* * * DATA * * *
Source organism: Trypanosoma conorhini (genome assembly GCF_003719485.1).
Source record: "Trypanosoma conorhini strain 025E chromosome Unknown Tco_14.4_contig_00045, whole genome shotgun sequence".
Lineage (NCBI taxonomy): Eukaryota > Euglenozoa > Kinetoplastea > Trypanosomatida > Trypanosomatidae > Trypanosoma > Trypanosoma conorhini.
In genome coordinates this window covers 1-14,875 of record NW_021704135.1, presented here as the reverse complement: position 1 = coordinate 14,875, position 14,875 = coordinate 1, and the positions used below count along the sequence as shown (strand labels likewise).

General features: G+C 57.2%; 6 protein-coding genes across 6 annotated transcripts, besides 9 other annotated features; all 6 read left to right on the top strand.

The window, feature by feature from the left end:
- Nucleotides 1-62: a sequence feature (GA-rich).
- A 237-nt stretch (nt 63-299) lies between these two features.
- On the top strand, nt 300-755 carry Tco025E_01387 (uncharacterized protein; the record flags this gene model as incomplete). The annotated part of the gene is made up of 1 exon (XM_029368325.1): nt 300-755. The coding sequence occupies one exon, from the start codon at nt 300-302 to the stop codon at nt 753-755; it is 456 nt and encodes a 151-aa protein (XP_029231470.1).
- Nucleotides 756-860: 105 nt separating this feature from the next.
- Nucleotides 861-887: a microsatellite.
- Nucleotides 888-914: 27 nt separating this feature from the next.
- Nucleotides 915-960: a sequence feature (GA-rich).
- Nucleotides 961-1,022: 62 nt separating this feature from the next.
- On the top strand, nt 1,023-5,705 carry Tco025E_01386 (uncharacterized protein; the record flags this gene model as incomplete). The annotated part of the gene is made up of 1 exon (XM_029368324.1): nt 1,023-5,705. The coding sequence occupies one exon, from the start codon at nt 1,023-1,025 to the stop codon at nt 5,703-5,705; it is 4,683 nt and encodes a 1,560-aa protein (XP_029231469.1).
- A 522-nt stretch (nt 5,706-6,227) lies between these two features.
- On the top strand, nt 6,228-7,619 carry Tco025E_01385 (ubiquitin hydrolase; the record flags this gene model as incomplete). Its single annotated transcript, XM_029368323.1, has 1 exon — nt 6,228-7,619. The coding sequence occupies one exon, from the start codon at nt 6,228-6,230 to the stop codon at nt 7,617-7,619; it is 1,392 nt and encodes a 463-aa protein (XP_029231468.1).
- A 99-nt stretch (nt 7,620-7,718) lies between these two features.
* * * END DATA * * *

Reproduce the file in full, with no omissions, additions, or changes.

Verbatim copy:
Source organism: Trypanosoma conorhini (genome assembly GCF_003719485.1).
Source record: "Trypanosoma conorhini strain 025E chromosome Unknown Tco_14.4_contig_00045, whole genome shotgun sequence".
Lineage (NCBI taxonomy): Eukaryota > Euglenozoa > Kinetoplastea > Trypanosomatida > Trypanosomatidae > Trypanosoma > Trypanosoma conorhini.
In genome coordinates this window covers 1-14,875 of record NW_021704135.1, presented here as the reverse complement: position 1 = coordinate 14,875, position 14,875 = coordinate 1, and the positions used below count along the sequence as shown (strand labels likewise).

General features: G+C 57.2%; 6 protein-coding genes across 6 annotated transcripts, besides 9 other annotated features; all 6 read left to right on the top strand.

The window, feature by feature from the left end:
- Nucleotides 1-62: a sequence feature (GA-rich).
- A 237-nt stretch (nt 63-299) lies between these two features.
- On the top strand, nt 300-755 carry Tco025E_01387 (uncharacterized protein; the record flags this gene model as incomplete). The annotated part of the gene is made up of 1 exon (XM_029368325.1): nt 300-755. The coding sequence occupies one exon, from the start codon at nt 300-302 to the stop codon at nt 753-755; it is 456 nt and encodes a 151-aa protein (XP_029231470.1).
- Nucleotides 756-860: 105 nt separating this feature from the next.
- Nucleotides 861-887: a microsatellite.
- Nucleotides 888-914: 27 nt separating this feature from the next.
- Nucleotides 915-960: a sequence feature (GA-rich).
- Nucleotides 961-1,022: 62 nt separating this feature from the next.
- On the top strand, nt 1,023-5,705 carry Tco025E_01386 (uncharacterized protein; the record flags this gene model as incomplete). The annotated part of the gene is made up of 1 exon (XM_029368324.1): nt 1,023-5,705. The coding sequence occupies one exon, from the start codon at nt 1,023-1,025 to the stop codon at nt 5,703-5,705; it is 4,683 nt and encodes a 1,560-aa protein (XP_029231469.1).
- A 522-nt stretch (nt 5,706-6,227) lies between these two features.
- On the top strand, nt 6,228-7,619 carry Tco025E_01385 (ubiquitin hydrolase; the record flags this gene model as incomplete). Its single annotated transcript, XM_029368323.1, has 1 exon — nt 6,228-7,619. The coding sequence occupies one exon, from the start codon at nt 6,228-6,230 to the stop codon at nt 7,617-7,619; it is 1,392 nt and encodes a 463-aa protein (XP_029231468.1).
- A 99-nt stretch (nt 7,620-7,718) lies between these two features.